Arne Duncan, the dynamic education secretary plucked by President Obama from the Chicago public school system, doesn't mind giving credit where credit is due.

In an interview with The Atlantic's Bob Cohn at the Aspen Ideas Festival, Duncan says he will always give the Bush administration credit for "shining a spotlight on the achievement gap" in education with No Child Left Behind. "Those differences used to get swept under the rug. That will never happen again, and they deserve enormous credit for that.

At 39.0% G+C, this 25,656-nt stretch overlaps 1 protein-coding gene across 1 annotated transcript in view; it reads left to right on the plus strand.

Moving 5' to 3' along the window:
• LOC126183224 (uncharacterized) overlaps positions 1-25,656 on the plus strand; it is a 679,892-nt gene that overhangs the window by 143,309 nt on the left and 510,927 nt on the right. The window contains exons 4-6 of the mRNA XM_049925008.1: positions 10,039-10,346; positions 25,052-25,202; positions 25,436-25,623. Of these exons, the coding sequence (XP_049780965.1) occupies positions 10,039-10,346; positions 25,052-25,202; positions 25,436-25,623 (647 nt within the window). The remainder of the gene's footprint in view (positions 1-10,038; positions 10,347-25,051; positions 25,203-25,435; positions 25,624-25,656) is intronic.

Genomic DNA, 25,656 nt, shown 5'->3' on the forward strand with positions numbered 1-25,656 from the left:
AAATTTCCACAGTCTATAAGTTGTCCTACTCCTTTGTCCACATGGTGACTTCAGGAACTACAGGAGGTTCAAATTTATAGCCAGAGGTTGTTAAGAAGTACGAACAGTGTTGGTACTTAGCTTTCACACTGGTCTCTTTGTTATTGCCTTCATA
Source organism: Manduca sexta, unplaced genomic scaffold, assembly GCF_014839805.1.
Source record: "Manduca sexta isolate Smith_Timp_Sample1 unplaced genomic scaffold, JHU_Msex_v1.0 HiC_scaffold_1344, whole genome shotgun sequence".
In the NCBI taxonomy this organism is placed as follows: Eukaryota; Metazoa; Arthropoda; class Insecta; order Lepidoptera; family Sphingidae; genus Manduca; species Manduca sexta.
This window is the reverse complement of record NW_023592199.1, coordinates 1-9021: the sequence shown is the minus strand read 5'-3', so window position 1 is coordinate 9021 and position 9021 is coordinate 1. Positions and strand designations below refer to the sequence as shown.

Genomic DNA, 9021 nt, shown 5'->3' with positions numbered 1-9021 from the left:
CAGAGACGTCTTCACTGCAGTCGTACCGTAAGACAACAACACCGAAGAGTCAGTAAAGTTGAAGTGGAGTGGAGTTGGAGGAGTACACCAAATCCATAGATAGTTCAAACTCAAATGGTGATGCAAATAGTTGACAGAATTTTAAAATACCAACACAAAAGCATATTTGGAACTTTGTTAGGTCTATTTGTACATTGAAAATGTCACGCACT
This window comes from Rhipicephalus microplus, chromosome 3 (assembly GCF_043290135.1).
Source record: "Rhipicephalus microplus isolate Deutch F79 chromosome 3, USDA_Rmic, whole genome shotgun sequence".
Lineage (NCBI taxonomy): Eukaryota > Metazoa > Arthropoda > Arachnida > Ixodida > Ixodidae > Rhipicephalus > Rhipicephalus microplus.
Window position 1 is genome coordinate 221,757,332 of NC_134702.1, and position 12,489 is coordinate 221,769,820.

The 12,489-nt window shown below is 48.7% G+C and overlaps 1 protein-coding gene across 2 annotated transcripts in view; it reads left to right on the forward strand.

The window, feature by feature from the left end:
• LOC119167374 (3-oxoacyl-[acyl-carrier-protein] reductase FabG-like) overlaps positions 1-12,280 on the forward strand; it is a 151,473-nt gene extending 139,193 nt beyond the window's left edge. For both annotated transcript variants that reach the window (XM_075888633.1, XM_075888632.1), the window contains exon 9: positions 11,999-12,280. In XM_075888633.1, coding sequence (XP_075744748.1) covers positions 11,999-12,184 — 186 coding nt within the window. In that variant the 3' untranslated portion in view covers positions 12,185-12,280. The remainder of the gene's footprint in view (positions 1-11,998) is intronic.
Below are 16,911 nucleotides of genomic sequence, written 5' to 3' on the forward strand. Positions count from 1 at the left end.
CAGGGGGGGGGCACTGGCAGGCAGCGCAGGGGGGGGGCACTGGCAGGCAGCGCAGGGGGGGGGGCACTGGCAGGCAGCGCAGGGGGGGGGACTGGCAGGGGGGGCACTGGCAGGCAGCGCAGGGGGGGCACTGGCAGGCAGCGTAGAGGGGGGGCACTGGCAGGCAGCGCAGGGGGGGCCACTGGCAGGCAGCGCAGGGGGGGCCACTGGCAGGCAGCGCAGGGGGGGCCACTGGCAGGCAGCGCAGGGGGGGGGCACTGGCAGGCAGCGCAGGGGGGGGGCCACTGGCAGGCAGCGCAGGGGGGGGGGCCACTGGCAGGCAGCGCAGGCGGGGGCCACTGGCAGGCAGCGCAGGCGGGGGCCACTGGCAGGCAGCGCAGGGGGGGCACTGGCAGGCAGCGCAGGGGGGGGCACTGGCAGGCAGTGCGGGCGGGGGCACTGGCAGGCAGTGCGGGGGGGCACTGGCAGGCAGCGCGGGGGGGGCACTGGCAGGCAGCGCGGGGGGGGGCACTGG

That said, Duncan has ambitious plans for changing how things work. He wants to implement international education standards in America, and he tells us there's momentum building behind his initiative. He wants to turn No Child Left Behind on its head by implementing tighter goals and fewer restrictions on how to get there.

He's slated to hold education events with Newt Gingrich and Al Sharpton this fall to talk about racial achievement gaps in education. When asked what that's going to be like, Duncan says, "It'll be fascinating. I'll probably run around and scalp tickets for the events before they start."

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